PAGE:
For me the portability is the most interesting thing. I have throwers but they’re big and I wouldn’t want to carry them around with me all the time.
I’m hoping that LEPs mean that one day I can EDC something with over 1000m throw (250kcd). Either as a second light or maybe adjustable to flood somehow. I don’t see why we couldn’t get 14500 or 16340 LEPs one day.
I’d also like to go on a night hike with a 2000m thrower (1Mcd) that easily fits in a jacket pocket, instead of needing a rucksack.
Probably a stupid question, but isn’t there a way to diffuse the beam of LEP flashlights to give them more spill?
Automotive companies are now using lasers for their headlights, so there must be a way to make these laser flashlights more practical. And apparently laser light is more efficient than LED, so there seems to be a benefit to move towards this technology.
A LEP is a thrower by default. If you want spill, get a 4*XHP70.2
The narrow beam of a LEP gets the most throw out of a modest power consumption.
I found the post about looking into a well very useful.
With a regular light you can’t see much because you are blinded by the reflection on the walls.
And hunting of course. Without waking up the whole forest.
I got the acebeam w30 4000k (yellow) specifically to look into wells mostly during daylight hours. These are 6 inch drilled wells where I want to see the water level that may be 20 to 100 ft deep. Typically there is 1 in pipe and wire and often wire guides that obstruct a lot of the bore. There are some things I want to see on the walls but mostly I just want a good reflection off of the water level. Once you get past 30 ft nothing else compares to an LEP because I can put all of the light on the water and not light up the walls. I also use it to look into shallow/dug wells that are usually 30 to 50 inches diameter and less than 20 ft deep with water anywhere from 2 to 15 ft deep. On the shallow wells I want to be able to look down through the water to see the bottom to look for dead mice or other “things”. It also works extremely well looking into any deep dark hole whether it’s a cave a tunnel an animal hole a multi-story chimney etc. Daytime or night time if you’re looking at eaves under a multi story house that are in shadows or on a cloudy day and you want to see small details such as Carpenter bee holes or other insect damage that is two or three stories up it is hard to beat a LEP. It is not useful for lighting your path 3 to 100 ft in front of you while taking a walk at night. It’s not convenient to carry on your person but I don’t need to do that. Do most people need one? No. I could justify the cost because I knew I was going to use it on a somewhat regular basis. It is an amazing feeling to have one in your hand.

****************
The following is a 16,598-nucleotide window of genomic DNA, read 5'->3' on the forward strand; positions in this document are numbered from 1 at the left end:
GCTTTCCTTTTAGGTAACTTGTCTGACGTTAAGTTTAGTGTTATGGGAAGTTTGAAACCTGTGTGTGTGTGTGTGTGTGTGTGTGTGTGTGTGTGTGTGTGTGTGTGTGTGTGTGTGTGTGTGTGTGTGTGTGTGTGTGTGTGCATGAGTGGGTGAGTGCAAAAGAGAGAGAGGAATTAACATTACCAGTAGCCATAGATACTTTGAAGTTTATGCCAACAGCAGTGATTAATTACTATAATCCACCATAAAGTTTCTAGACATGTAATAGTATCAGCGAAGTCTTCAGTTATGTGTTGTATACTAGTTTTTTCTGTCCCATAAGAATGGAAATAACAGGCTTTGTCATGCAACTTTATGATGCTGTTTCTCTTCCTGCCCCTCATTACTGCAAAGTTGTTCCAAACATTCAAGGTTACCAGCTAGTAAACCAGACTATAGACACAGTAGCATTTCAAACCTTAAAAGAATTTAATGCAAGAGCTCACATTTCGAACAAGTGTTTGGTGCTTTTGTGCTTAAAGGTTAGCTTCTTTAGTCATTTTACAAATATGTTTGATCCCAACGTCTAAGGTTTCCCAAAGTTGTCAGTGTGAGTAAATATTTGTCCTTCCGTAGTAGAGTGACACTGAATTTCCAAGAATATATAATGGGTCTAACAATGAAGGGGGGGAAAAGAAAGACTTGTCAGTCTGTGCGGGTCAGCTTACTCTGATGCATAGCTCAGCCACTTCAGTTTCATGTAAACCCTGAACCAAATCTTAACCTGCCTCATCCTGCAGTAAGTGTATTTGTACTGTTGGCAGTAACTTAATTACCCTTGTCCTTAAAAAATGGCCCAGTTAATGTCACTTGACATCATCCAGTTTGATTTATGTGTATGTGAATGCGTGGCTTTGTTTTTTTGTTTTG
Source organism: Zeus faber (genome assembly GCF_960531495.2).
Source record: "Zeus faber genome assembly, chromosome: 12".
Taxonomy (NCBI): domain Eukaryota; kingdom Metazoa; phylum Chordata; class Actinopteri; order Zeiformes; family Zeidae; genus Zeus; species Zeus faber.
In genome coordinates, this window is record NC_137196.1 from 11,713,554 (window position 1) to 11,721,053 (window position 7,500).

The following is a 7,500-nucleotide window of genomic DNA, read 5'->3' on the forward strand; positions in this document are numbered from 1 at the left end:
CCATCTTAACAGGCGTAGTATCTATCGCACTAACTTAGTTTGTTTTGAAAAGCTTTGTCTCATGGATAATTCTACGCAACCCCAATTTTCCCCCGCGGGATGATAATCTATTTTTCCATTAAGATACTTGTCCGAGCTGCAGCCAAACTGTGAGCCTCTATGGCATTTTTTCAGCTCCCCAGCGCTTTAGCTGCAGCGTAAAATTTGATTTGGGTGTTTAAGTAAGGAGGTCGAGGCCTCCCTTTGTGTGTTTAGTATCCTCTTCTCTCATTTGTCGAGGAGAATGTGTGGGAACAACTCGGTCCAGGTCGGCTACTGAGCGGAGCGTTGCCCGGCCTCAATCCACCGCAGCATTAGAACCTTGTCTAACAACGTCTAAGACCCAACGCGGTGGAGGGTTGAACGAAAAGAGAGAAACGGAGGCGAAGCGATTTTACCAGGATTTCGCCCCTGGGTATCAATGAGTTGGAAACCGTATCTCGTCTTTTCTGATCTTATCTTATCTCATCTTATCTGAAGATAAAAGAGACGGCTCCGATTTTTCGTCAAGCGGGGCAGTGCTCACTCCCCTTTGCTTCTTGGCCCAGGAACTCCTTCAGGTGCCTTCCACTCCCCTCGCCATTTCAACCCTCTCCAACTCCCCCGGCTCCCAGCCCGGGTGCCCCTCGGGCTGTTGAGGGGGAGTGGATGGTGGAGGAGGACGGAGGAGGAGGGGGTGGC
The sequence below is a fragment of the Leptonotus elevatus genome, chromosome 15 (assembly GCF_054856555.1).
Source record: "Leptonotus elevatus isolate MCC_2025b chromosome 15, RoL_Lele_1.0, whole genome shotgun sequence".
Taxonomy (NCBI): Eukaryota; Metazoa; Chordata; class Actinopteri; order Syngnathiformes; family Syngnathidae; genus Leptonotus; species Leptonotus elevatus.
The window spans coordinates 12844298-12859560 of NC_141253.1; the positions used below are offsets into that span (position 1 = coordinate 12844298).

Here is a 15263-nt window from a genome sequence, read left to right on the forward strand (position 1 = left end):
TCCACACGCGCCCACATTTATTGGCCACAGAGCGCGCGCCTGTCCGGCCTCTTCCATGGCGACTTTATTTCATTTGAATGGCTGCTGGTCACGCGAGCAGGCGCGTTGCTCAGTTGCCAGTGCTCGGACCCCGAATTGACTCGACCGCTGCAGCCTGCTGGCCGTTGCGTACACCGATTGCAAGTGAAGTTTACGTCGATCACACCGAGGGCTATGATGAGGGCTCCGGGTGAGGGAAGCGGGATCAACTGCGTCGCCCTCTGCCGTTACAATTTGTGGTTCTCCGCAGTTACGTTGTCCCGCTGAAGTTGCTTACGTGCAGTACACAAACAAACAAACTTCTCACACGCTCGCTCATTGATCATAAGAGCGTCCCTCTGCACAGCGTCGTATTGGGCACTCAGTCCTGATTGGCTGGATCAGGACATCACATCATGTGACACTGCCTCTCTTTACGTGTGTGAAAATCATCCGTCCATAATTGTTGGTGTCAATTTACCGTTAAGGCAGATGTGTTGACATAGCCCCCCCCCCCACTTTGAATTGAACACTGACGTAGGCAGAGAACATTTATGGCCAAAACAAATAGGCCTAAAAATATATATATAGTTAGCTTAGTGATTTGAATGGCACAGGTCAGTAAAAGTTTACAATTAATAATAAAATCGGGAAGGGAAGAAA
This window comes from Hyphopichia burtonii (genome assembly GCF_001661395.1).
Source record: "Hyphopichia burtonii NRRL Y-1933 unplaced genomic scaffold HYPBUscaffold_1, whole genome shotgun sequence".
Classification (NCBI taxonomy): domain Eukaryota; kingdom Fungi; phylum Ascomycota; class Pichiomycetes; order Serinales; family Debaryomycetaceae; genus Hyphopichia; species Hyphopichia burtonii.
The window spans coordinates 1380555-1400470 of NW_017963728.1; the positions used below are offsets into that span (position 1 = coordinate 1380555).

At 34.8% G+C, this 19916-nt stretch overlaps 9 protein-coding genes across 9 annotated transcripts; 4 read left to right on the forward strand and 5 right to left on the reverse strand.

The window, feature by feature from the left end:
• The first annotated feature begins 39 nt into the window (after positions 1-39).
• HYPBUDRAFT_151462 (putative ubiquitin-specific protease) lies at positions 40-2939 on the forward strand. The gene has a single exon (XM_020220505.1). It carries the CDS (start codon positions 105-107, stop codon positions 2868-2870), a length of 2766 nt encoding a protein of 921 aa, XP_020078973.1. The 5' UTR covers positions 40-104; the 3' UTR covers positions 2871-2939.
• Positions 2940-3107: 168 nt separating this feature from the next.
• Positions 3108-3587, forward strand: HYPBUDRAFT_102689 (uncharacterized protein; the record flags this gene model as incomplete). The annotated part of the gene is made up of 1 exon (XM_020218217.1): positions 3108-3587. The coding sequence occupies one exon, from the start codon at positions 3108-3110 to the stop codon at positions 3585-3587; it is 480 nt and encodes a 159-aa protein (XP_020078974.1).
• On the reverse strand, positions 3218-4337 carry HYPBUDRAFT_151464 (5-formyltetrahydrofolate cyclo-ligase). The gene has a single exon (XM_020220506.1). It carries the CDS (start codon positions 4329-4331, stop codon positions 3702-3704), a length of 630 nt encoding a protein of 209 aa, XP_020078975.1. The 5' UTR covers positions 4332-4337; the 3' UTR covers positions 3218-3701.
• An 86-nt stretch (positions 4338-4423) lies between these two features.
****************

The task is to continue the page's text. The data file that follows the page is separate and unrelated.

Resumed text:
Also if people want to understand why less or no spill can be very beneficial you should watch all three segments of Martin’s “bunker beamshots” on YouTube. He shows many lights that most people would assume would easily light up the end of the tunnel 130 to 150 meters away and you can’t see the end of the tunnel with many of them. The camera view is not like being there but he explains it very well.